In this third instalment of the series sharing on the abundance of wildlife one can indulge in photographing in Singapore’s 24 nature reserves and ‘nature areas’ and as such, we will be looking at a glimpse of what one may find at the Sungei Buloh Wetland Reserve and its surrounding nature areas.
You can see the full list of nature reserves and areas here.
Singapore’s first ASEAN Heritage Park with a rich biodiversity and was first opened as a Nature Park in 1993. In 2002, 130 hectares were officially gazetted as a Nature Reserve and renamed Sungei Buloh Wetland Reserve to better reflect its status, of which the wetlands gives shelter to a rich variety from the larger to the very tiniest.
For one, there’s quite a number of these large lizards, and I mean huge going up to 1.5m in length so be careful of stepping on them!
In the same year, it was recognised as a site of international importance for migratory birds and awarded a certificate by Wetlands International, marking the reserve’s formal entry into the East Asian Australasian Shorebird Site Network, which includes Australia’s Kakadu National Park, China’s Mai Po – Inner Deep Bay and Japan’s Yatsu Tidal Flats. And in 2003, Sungei Buloh Wetland Reserve became Singapore’s first ASEAN Heritage Park.
Since then Sungei Buloh has expanded to include 202ha of mangroves, mudflats, ponds and forests, providing an even larger sanctuary for the flora and fauna that call it home. (source for info: NParks website)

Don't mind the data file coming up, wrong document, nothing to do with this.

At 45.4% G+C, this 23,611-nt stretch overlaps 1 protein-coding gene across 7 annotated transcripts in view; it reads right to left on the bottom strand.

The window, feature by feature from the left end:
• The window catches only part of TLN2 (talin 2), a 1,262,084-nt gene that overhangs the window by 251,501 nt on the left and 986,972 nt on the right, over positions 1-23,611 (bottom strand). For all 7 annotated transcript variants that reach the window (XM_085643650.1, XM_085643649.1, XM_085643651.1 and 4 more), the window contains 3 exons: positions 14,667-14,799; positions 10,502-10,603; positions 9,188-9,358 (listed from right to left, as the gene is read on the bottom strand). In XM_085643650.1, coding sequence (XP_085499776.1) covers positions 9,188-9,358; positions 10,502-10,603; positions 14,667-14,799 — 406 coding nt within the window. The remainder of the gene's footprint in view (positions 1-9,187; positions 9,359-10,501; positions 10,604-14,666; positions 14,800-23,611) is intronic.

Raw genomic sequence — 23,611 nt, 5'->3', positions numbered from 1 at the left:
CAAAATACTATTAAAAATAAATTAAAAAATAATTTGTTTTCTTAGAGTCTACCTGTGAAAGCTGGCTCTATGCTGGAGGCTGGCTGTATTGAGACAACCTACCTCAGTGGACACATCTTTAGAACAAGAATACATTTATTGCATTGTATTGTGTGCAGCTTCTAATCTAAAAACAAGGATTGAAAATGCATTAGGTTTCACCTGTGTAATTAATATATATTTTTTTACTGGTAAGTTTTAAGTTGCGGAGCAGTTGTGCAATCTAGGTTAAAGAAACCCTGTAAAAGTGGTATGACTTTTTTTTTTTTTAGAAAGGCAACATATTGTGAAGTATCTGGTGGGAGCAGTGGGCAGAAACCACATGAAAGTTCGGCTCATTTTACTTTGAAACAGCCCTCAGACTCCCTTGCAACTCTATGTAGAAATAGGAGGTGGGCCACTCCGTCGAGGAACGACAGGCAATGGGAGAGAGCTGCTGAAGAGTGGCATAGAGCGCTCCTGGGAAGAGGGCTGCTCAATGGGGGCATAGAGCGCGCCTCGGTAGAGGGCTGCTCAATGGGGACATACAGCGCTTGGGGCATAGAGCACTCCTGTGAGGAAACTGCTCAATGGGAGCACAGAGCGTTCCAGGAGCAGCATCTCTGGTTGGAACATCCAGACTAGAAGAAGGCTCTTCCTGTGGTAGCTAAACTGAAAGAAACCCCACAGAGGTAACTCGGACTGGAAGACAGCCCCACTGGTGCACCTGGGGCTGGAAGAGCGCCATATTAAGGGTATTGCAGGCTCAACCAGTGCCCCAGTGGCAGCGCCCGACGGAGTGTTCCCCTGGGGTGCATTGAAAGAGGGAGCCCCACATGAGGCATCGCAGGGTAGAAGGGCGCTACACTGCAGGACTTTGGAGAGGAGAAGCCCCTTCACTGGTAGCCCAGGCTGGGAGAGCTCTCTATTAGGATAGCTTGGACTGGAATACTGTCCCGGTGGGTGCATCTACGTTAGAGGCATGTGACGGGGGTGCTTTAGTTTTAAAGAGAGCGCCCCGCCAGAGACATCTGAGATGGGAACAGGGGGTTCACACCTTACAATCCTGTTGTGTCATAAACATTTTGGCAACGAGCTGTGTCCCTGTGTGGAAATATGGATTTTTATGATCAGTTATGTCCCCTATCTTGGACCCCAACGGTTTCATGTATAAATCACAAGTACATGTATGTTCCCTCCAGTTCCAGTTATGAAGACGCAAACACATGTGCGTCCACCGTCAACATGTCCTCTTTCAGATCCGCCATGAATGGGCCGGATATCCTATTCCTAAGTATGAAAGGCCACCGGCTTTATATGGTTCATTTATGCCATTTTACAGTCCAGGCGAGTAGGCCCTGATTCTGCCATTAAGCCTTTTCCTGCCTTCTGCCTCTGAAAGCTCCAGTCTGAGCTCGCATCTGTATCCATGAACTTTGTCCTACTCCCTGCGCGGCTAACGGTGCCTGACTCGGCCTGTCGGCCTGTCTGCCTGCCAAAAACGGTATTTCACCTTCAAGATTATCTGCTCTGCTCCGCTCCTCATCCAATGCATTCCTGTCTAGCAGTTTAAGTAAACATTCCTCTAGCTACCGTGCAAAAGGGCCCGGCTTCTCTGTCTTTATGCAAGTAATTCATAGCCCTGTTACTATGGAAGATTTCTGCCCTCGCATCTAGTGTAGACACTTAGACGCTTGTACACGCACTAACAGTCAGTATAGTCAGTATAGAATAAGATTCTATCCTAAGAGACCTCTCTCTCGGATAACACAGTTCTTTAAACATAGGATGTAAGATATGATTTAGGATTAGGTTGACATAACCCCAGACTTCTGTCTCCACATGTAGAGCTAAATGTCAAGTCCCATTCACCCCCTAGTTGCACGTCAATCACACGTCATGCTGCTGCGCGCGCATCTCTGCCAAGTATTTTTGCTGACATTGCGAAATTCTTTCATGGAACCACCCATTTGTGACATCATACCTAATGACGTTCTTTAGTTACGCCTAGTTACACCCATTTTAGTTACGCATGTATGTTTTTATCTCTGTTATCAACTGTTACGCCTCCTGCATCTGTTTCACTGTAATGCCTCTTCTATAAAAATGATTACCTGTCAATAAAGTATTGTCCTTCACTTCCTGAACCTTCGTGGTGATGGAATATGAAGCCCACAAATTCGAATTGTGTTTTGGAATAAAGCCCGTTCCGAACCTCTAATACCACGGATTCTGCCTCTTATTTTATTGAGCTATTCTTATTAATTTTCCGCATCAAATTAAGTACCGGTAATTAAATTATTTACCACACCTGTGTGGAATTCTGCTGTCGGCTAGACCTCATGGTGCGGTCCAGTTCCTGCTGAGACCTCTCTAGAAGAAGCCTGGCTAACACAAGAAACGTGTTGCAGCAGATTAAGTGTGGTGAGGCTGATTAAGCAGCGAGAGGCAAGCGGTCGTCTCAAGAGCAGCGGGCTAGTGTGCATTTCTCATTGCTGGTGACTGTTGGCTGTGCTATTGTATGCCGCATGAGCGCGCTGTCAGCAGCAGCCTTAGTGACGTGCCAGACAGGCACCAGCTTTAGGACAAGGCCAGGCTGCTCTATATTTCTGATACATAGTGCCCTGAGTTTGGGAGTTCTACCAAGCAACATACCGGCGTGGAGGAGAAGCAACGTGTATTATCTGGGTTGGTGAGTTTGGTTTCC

Upon reaching the outskirts of the nature area, one will be greeted by the largest member of the family here. No one should ever miss trying to grab a shot of this mudskipper lol.
Before going in further, its good to have an ample supply of water and good sun block ready and of course, the motivation for a long walk. I covered 13km in this morning alone.
One can take half of the trip to wander through the dry forested areas before moving across the coast into the wetlands portion, according to one’s wishes but always be careful to be moving into the wetlands portion during high tide.
From this point onwards, its important to have an idea of enjoying the scenery , and not be in a rush to photograph. After all, one cannot photograph what one cannot even observe in the first place.
For this crab here, I did not even notice that it was STANDING over another one of its friend, probably dead. I’ve no idea why so and I don’t really want to know.
here’s one of the large lizards lazily basking under the morning sun where we found it. I took this shot off the ground and yeap, finally confirmed they do not have eyelashes. And remember, don’t agitate them. They have a nasty bite and can be very fast.
Common Scarlet Dragon fly (Rocothemis Servilia)
Fujifilm X-T2, XF100-400mm at F5.6 , ISO400 and 500 respectively.
There are many separated unique areas, and this near the designated dragonfly pond (yes) , there’s even another seemingly abandoned odd still body of water with a |Danger, Deep water| warning sign way inside my companion showed me.
The area is also one where migratory birds travel to and from in certain months of the year, which I will cover more in the last part of the series with a discussion on capturing birds with the Fujifilm system.
remember, here’s only a glimpse of what’s available. I heard there’s even a tail-less crocodile plying this grounds but I did not have the luck to encounter it.
See you around, and here’s to an even better 2018!